simple and compound algebraic quantities

Arithmetic series: He was given a formula for summing up of the arithmetic series after

the Pth term The rule is S= n[a+{(n-1)/2+p} d]

S=(a+1) n/2

GEOMETRY

Discover the Value : The credit for discovering the exact values may be ascribed

to the celebrated mathematician Aryabhatta.

Rule: Add 4 to 100, multiply by 8, add 62000. The result is approximately the

circumference of a circle of diameter twenty thousand. By this rule the relation of the

circumference to diameter is given.

This gives =62832/20000=3.1416. Which is an accurate value of . Aryabhatta

discovered this value independently and also realized that is an irrational number

Pythagorean Theorem: The Pythagorean theorem is stated as follows in his work the

square of the Bhuja (base) plus the square of the koti (perpendicular) is the square of

the Karna

(Buja and koti are the sides of a right-angled triangle. The Karna is the hypotenuse)

Circle Theorem: He has postulated a theorem relating to circle as follows In a circle the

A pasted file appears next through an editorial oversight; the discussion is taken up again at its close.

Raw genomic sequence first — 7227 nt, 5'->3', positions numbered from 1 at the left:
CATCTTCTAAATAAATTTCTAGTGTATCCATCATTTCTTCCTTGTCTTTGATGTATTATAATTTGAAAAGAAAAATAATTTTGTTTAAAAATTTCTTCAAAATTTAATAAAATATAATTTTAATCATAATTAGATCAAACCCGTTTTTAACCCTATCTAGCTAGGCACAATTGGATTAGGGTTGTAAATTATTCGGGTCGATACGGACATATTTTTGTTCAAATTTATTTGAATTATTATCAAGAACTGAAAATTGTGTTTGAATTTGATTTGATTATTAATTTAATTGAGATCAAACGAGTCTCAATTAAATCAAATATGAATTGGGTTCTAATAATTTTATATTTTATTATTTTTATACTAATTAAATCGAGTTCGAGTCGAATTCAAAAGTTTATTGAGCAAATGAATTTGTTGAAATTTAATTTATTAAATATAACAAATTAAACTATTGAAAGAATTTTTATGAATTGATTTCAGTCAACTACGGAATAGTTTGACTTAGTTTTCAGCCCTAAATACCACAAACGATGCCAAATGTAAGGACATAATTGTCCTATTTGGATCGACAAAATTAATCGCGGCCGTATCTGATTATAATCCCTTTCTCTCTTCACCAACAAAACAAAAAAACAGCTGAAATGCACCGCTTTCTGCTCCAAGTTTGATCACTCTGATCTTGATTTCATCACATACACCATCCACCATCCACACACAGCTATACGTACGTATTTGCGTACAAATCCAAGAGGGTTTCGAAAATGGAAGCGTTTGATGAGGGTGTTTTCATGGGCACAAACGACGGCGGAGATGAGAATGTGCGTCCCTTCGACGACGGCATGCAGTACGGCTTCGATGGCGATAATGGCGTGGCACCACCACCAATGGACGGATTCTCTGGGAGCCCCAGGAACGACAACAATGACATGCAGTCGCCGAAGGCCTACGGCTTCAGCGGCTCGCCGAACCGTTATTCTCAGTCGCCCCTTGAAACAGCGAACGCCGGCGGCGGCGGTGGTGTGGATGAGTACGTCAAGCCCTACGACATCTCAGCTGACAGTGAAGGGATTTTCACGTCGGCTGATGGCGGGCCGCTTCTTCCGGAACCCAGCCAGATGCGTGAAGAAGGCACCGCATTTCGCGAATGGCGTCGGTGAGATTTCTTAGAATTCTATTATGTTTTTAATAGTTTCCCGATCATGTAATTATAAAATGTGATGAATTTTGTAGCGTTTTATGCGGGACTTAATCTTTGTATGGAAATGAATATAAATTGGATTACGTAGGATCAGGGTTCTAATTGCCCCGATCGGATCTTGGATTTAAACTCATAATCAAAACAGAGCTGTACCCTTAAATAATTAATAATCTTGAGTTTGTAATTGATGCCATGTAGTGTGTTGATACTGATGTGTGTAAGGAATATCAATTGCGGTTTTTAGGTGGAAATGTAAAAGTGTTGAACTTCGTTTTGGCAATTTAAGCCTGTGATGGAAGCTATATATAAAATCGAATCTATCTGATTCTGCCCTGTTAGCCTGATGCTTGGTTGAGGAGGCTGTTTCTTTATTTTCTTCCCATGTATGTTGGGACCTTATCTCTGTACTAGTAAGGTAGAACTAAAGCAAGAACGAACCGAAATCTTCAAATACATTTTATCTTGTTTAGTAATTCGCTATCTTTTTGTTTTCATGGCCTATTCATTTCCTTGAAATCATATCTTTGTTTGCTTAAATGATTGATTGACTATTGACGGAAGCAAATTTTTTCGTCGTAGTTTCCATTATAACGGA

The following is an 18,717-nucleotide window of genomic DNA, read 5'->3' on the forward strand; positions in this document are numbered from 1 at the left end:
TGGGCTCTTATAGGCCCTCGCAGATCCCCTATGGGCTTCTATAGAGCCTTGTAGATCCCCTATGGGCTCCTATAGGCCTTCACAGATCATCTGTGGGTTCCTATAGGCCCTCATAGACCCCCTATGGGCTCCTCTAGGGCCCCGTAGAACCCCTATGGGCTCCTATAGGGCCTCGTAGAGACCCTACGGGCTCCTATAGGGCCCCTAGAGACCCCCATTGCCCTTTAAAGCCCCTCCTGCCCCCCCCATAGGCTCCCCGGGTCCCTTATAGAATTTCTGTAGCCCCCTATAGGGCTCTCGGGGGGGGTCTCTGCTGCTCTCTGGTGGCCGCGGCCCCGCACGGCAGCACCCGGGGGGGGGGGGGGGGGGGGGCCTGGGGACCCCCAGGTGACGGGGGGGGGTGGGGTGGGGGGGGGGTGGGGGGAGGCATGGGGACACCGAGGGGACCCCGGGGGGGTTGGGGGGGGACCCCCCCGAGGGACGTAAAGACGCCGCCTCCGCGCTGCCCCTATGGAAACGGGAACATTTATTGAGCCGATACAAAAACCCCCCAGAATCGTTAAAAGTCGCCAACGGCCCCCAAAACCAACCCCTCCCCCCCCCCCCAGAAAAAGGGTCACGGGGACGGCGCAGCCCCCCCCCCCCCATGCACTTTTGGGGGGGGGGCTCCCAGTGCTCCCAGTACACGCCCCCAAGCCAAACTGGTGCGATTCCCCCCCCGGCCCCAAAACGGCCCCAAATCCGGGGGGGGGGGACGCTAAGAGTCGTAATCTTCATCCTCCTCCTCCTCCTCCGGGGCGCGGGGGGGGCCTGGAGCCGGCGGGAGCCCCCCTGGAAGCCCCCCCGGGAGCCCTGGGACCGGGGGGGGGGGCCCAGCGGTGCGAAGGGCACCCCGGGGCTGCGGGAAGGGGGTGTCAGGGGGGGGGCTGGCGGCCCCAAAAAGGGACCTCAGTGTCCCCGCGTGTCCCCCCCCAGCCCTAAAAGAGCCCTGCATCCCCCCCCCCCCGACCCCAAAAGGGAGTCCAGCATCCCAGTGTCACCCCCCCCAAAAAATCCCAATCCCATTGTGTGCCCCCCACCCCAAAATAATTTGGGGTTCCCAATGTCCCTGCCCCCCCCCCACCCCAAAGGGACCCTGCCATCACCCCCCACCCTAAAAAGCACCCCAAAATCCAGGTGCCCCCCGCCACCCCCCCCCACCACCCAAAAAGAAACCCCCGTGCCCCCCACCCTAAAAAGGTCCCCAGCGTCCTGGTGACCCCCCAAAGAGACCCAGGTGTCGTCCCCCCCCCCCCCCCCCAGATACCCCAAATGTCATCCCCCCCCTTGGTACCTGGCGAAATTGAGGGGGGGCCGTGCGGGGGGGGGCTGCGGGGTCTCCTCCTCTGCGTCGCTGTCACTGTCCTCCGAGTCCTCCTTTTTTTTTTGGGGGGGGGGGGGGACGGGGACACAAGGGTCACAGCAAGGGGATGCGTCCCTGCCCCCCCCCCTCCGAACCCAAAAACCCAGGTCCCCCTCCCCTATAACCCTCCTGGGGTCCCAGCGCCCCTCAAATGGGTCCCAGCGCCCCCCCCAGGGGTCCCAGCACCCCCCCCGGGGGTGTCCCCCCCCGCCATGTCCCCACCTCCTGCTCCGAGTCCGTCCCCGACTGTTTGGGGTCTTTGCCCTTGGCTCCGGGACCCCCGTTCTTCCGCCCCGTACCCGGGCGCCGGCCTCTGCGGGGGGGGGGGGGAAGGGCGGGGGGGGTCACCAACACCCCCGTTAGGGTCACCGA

product of two Saras is the square of the half chord of the two arcs i.e. a*b=c2 where c

is half the chord and the saras or arrows are the segments of a diameter which bisect

any chord.

Formula: Aryabhatta gives formulae for the areas of a triangle, square, rectangle,

rhombus, circle etc.

TRIGONOMETRY

Sine Table: Aryabhatta gave a table of sines for calculating the approximate values at

intervals of 90/24 = 3 45. This was done using the formula for

sin (n+1)x - sin nx in terms of sin nx and sin (n-1) x.

Versine: He introduced the versine (versin = 1-cosine) into trigonometry.

ASTRONOMY

Earth: Aryabhatta gave the circumference of the earth as 4 967 yojanas and its diameter

as 1 5811/24 yojanas. Since1 yojana =5miles this gives the circumference as 24,835

miles, which is an excellent approximation to the currently accepted value of 24,902

miles.

He believes that the orbits of the planets are ellipses. He correctly explains the caused of

eclipses of the Sun and the Moon.

Length of year: His value for the length of the year at 365 days 6 hours 12 minutes 30

seconds is an overestimate since the true value is less than 365 days and 6 hours.